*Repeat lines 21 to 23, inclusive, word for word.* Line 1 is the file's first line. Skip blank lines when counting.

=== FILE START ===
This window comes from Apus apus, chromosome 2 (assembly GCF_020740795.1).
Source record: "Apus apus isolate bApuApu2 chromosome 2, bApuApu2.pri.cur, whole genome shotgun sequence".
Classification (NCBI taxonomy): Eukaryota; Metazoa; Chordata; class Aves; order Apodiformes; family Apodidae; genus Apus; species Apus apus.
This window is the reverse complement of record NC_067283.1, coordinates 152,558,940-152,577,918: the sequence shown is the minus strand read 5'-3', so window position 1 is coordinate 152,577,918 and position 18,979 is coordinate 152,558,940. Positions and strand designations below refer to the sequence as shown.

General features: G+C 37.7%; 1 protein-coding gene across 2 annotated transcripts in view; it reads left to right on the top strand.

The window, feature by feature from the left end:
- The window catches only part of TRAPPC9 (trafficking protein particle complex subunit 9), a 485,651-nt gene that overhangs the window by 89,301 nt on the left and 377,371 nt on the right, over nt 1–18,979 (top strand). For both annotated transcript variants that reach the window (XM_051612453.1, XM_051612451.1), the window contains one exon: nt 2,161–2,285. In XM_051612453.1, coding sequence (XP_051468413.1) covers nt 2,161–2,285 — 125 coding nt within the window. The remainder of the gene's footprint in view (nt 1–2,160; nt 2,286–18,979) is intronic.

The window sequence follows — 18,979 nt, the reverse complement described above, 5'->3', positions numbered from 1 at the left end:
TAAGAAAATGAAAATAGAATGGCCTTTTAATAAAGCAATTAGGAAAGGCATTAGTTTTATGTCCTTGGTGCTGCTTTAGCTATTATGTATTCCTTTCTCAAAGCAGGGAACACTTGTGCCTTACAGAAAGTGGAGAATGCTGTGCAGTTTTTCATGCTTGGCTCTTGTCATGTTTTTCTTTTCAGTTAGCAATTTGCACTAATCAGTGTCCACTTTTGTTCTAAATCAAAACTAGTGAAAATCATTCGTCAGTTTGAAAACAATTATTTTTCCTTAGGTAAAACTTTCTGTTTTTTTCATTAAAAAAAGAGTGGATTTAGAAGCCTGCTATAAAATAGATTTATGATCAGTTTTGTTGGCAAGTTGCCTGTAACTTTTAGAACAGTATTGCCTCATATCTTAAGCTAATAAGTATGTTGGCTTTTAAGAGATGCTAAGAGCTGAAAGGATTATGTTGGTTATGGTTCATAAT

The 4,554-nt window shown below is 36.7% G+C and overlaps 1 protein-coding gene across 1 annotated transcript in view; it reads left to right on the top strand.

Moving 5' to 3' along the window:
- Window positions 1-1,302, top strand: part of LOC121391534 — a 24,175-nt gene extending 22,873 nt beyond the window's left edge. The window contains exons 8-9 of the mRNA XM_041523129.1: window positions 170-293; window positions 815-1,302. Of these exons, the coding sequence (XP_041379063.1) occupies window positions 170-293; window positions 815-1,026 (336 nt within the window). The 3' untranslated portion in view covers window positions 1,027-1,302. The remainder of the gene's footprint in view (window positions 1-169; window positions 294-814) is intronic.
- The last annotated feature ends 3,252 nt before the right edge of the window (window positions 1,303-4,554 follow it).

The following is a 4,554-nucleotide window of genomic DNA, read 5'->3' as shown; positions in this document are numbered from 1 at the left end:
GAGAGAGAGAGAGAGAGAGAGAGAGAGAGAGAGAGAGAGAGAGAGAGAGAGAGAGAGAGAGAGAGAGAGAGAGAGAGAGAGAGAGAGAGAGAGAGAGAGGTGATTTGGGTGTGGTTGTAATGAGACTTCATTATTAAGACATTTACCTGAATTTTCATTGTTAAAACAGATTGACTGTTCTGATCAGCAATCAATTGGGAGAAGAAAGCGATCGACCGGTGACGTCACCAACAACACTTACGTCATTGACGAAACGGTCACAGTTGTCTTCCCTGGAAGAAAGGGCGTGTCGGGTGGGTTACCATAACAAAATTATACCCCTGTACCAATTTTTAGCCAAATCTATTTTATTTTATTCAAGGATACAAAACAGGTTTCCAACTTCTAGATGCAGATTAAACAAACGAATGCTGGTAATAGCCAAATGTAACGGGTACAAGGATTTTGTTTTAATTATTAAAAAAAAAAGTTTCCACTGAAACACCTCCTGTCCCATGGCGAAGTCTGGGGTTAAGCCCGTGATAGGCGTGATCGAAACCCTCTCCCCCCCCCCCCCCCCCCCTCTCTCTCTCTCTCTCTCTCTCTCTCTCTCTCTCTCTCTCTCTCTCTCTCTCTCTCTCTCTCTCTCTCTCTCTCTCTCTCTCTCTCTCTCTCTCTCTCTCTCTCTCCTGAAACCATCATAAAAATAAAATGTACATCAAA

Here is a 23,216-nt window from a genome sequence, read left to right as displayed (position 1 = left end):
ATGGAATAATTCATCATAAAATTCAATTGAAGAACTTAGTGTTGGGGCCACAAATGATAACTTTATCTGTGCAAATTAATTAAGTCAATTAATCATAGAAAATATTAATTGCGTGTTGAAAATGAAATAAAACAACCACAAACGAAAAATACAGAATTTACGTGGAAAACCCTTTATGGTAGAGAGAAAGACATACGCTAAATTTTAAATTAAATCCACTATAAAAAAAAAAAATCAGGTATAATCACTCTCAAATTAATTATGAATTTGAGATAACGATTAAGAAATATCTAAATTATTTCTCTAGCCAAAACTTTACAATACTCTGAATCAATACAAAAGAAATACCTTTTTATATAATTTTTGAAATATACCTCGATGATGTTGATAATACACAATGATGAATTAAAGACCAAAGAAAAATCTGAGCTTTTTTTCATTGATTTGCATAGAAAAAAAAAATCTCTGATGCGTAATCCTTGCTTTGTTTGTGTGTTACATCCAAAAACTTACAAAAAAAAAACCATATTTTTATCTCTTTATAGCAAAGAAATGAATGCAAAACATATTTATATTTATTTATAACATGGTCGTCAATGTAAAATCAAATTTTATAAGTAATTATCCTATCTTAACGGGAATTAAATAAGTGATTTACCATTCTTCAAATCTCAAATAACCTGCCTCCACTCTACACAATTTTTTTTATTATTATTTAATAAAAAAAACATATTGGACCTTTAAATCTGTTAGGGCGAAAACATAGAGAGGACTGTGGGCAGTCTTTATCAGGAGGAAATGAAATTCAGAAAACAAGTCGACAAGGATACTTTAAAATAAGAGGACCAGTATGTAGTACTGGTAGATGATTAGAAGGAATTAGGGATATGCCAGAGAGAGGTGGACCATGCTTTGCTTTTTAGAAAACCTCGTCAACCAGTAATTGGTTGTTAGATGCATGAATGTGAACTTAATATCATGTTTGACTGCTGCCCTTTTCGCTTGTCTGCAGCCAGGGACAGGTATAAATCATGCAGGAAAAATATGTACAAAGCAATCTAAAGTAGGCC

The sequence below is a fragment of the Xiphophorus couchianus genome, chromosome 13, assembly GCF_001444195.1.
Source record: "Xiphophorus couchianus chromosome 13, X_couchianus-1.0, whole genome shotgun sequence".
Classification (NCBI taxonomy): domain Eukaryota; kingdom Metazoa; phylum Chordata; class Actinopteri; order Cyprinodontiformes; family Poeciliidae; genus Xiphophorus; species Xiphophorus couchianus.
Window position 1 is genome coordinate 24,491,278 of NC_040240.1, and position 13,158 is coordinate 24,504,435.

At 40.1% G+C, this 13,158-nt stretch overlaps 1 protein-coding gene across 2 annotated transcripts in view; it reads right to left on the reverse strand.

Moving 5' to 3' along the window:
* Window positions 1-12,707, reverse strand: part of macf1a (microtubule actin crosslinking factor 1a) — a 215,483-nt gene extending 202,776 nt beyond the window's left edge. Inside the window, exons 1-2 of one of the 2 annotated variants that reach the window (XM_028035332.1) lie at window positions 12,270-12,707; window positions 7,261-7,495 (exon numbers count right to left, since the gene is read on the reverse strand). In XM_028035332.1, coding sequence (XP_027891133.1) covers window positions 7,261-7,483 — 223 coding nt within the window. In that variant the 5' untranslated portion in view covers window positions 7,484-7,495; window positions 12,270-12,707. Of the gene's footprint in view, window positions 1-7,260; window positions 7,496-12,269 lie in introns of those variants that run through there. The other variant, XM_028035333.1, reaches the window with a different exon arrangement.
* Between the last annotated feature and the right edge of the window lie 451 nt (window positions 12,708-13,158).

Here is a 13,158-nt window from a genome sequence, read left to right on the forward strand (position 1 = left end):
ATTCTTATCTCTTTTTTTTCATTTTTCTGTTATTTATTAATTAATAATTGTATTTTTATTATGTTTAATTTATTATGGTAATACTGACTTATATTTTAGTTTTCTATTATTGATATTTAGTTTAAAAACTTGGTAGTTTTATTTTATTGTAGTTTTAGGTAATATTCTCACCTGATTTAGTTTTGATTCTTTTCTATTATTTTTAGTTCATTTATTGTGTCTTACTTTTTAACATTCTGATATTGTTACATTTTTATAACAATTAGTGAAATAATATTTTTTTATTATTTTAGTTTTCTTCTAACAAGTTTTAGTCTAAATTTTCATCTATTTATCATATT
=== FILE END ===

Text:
Window position 1 is genome coordinate 24,491,278 of NC_040240.1, and position 13,158 is coordinate 24,504,435.

At 40.1% G+C, this 13,158-nt stretch overlaps 1 protein-coding gene across 2 annotated transcripts in view; it reads right to left on the reverse strand.

Moving 5' to 3' along the window: